SC business notebook

December 19, 2012 

Chemical company to expand in Orangeburg

Albemarle Corp., a producer of specialty chemicals, said Tuesday it will expand its existing operations in Orangeburg County. The $65 million investment is expected to create 20 new jobs over the next five years.

The expansion at the three-decade-old plant will occur by 2016 and will consist of four separate projects.

‘Botel’ gets nod from Beaufort commission

Beaufort City Council is expected to consider whether to allow boat hotels at the city’s downtown marina. The local planning commission has approved the concept of the boats, dubbed “botels.”

The owner of a 93-foot yacht has proposed renting rooms overnight when his yacht is at the marina. But the city’s downtown marina has rules to protect the environment and limit commercial enterprises.

City planner Libby Anderson says the staff has concerns about the concept but said city ordinances could be changed to allow up to six boats renting five rooms each at designated docks. The proposal still must be considered by city council.

Santee Cooper: 4 units to close at end of month

Santee Cooper says four of its power-generating units will be shut down at the end of the month.

The state-owned utility said the two units at the Jefferies Generating Station in Moncks Corner and the two units at Grainger Generating Station in Conway will be permanently shut down Dec. 31.

Santee Cooper’s board voted to shut down six units at the plants in October after considering the cost of complying with more stringent environmental regulations.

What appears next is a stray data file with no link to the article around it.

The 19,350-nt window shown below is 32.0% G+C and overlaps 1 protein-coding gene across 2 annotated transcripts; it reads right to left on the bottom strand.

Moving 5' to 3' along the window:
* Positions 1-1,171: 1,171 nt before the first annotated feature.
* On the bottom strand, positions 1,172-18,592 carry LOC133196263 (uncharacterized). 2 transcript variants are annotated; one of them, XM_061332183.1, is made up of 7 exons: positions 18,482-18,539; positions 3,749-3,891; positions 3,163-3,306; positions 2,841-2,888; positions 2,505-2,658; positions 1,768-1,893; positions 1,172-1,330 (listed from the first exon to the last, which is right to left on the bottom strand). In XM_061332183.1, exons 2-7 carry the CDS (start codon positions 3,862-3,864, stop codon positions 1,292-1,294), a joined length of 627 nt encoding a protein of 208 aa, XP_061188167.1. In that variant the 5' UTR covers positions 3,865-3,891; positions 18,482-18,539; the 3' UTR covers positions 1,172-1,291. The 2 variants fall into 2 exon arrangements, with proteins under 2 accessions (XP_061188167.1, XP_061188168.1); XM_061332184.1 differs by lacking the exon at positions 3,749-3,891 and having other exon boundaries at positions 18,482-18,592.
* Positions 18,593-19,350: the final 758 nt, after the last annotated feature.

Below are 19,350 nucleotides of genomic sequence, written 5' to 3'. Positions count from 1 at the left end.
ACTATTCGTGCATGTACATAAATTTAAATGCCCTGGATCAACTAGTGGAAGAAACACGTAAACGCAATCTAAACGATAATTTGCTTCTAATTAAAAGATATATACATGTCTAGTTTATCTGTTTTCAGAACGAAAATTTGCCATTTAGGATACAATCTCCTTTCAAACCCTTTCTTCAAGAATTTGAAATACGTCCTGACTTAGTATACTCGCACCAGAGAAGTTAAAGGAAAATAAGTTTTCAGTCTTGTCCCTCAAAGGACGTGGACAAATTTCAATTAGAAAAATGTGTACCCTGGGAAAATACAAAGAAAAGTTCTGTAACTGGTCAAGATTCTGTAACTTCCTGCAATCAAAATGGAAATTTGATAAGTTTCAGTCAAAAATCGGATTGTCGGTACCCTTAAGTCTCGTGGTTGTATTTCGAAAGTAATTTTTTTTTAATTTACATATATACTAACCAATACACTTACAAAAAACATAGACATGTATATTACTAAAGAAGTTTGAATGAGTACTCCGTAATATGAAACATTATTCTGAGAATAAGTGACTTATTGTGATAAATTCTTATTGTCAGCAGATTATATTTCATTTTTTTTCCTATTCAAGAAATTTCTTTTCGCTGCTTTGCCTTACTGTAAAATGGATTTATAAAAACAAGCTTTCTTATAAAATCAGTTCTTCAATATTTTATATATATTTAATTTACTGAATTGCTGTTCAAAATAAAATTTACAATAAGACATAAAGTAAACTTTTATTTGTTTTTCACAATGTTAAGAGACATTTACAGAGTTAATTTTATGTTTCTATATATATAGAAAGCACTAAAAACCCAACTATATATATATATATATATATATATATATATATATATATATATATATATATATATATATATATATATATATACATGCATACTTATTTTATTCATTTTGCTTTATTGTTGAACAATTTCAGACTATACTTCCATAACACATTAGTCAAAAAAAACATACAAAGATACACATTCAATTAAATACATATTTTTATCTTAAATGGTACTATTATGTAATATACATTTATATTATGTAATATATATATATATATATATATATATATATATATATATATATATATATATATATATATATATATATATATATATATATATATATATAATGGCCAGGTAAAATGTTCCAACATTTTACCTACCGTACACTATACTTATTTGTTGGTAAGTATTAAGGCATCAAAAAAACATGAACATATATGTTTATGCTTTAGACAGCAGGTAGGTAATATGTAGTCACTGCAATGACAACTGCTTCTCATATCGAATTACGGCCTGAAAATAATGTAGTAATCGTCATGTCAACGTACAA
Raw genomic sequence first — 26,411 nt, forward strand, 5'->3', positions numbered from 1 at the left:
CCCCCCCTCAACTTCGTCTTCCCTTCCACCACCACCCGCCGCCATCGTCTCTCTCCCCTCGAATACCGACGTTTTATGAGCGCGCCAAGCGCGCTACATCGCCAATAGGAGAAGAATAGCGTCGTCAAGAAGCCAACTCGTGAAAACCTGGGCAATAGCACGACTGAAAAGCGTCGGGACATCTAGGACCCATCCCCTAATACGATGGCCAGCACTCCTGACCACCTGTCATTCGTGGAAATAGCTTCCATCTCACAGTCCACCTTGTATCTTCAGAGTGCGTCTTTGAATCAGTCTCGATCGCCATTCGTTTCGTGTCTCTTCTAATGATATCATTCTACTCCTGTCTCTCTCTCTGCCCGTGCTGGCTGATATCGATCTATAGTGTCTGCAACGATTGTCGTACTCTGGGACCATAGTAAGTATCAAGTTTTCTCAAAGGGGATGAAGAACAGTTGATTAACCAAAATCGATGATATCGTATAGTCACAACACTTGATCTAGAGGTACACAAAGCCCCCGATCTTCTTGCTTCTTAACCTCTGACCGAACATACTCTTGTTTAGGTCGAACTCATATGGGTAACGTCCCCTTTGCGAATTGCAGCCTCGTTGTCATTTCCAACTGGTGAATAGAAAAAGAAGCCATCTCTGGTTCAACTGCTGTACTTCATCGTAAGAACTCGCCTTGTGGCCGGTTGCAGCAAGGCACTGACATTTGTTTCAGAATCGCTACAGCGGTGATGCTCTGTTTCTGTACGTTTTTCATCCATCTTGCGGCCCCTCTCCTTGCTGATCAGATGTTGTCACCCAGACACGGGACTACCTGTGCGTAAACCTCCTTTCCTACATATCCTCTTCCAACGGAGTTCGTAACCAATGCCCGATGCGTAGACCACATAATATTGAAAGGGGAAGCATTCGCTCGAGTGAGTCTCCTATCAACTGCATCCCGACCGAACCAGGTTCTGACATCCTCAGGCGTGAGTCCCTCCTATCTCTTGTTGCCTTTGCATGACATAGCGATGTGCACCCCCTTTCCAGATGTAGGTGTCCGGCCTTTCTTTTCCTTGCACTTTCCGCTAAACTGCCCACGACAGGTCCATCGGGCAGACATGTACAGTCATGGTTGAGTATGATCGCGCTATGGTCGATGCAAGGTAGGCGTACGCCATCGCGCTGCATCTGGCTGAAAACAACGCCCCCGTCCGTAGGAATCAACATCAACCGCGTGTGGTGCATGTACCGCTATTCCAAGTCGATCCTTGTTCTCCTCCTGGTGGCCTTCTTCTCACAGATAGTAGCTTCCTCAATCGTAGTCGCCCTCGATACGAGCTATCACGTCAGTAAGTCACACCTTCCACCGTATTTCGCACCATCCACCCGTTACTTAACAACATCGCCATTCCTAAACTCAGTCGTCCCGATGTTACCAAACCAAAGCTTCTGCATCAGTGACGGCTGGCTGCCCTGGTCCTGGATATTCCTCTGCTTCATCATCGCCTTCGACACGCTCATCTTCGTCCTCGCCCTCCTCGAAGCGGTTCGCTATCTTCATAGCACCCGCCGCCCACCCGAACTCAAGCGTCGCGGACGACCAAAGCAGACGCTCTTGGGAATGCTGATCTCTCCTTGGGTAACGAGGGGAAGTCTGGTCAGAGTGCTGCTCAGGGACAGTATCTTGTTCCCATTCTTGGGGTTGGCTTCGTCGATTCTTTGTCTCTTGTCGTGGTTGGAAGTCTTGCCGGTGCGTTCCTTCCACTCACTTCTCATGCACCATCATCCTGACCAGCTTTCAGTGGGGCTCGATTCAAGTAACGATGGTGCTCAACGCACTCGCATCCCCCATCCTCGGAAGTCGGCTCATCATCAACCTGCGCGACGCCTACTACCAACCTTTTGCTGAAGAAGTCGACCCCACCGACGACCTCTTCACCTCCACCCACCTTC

Santee Cooper said no layoffs are expected because employees at the plants will be moved to other jobs that have opened up through attrition.

Instagram ad policy change riles users

Instagram, the popular photo-sharing service that Facebook bought this year, is the target of a storm of outrage on Twitter and other sites after a change in its user agreement hinted that it might use shared photos in ads.

It’s not clear that anything substantive has changed in Instagram’s new terms of service, which were posted Monday and go into effect Jan. 16. As is the case before, the service reserves the right to use shared photos in any matter it likes, though the photographers keep “ownership” of the photos.

The updated terms of service say users agree their photos could be used “in connection with paid or sponsored content.” The current terms say the service can place ads “on, about or in conjunction with your Content.”

The fast-growing site is a popular way to share photos from cell phones. Facebook Inc. bought Instagram in September.

From Wire and Staff Reports

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